Our final day in Andvord Bay was punctuated by a helicopter ride for the 
benthic ecologists (Laura, Craig and David). We flew from the ship to the 
desolate top of the Antarctic Peninsula, getting a view of the massive ice
 fields straddling the Peninsula. As we descended down a
 glacier back to the ship, the views were astounding, leaving impressions of
 stark beauty that we will retain for a life time. 

The ice sheet atop the Antarctic Peninsula. This sheet extends 
unbroken for 1000 miles along the Peninsula to the main part of the
 Antarctic Continent. 

View from the Helicopter as we fly down from the top of the
 Antarctic Peninsula into Andvord Bay.

On 24 Feb we completed our seafloor ecosystem studies along the west
 Antarctic Peninsula by deploying another whale bone lander south of Anvers 
Island, and then conducting an ROV dive in the Palmer Deep, a 1440 m deep 
basin off the southeast tip of Anvers Island. To our surprise, we found a 
large number of king crabs in the basin at depths below 1000 m, indicating 
that these invasive marauders have already penetrated deep onto the
 Antarctic shelf. As mentioned earlier, king crabs have been
 excluded from Antarctic ecosystems for possibly millions of years due to
 very low water temperatures on the Antarctic shelf. Climate warming in 
this region apparently is allowing these species to move shallower,
 threatening the vulnerable unique Antarctic seafloor communities. Where we
 found abundant crabs on the Palmer deep floor, we only found sea anemonies,
 suggesting that the brittle stars and crinoids had been consumed by the 
voracious, skeleton crushing crabs. This discovery of crabs in the Palmer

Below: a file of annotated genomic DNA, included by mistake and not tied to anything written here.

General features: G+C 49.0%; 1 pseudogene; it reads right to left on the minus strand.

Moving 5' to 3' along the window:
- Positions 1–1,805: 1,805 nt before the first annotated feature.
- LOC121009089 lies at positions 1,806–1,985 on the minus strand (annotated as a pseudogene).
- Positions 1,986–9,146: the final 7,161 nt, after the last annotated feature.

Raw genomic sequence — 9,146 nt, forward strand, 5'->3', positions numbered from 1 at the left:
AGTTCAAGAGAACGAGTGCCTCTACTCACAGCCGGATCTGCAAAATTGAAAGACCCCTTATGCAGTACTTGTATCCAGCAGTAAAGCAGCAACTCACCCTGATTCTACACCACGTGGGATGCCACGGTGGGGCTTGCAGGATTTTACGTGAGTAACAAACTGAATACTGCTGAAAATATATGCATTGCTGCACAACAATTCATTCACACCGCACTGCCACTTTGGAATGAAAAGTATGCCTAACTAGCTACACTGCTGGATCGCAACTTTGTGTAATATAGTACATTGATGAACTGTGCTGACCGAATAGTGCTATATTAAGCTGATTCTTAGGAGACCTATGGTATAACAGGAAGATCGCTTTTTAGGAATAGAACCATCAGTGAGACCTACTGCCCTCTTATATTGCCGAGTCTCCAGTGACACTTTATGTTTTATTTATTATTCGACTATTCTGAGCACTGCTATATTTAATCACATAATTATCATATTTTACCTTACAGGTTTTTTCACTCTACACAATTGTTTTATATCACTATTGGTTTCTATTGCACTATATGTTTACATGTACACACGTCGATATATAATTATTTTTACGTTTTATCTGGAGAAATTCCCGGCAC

deep is a sobering reminder of the vulnerability of Antarctic marine 
ecosystems to climate change. 

Marauding king crabs marching across the floor of the Palmer
 Deep. These crabs are bad news for the endemic Antarctic benthic fauna!

After spending 25 Feb packing and stowing gear in the hold and on the upper
 decks of the NP Palmer, we are now heading north across the Drake Passage
 towards Punta Arenas (to be reached in four days time). The forecasts are 
for rough weather in the Drake -- nothing unusual in this part of the
 ocean! Our last views of the ice bound continent and islands were of
 Smith Island in the Bransfield Strait in the wee hours of the 26th. While
 we are all eager to get home after two long months at sea, we will miss the 
scenery and ecosystems of Antarctica! 

Non-programmed camping in James Ross Island

10 - 14 Feb With heavy hearts we have headed northward from Lockyer Station
and out through the Antarctic Sound to the west side of the Antarctic
 Peninsula. Unusually heavy sea ice, including floes (or floating ice slabs)
 several years old and meters thick have forced us to abandon our plan to
 work in the Larsen B area. Although our vessel, the NB Palmer, is an 
icebreaker, it cannot safely smash its way through multiyear sea ice
 because of high pressure ridges (compressed areas of sea ice 3-4 meters 
high). It is clearly unsafe to linger longer on the eastern side of the 
Antarctic Peninsula this high ice year, and even our offshore oceanographic
 sites are now covered solidly with the pack ice. 

Satellite image showing heavy sea-ice cover throughout our
 desired study area in the Larsen B vicinity (dashed circle). Flat whit areas are sea ice and ice shelves; ruffled areas throwing shadow are
 clouds. In most years, the circled area is clear of sea ice by the end of
 January. The heavy sea conditions this year illustrate the high
 interannual variability in weather conditions in the Antarctic – even
 though climate warming continues at a very fast rate in this region, during 
some years, sea ice may still persist throughout the summer due to
 stochastic weather processes.

Before leaving Lockyer Station, we had a bit of a scare, and a reminder 
that the Antarctic is still a remote and potentially dangerous environment.
 Two of our party, a geologist and writer for National Geographic, were
 flown by helicopter to a site on the Antarctic Peninsula 25 miles away to
 collect glacial erratics (rocks dropped by glaciers far from their site of 
origin). As they were working, the weather began to close in so they
 helicopter flew out the pick them up and return them to the ship. During
 the return flight (only about 15 minutes), the weather closed in even 
further, and whiteout conditions forced the helicopter, with three aboard,
 to land on a beach on James Ross Island only 6 miles from the ship. A snow 
storm ensued for the next three days, grounding the scientist,
 writer and helicopter pilot in two small tents for three days. The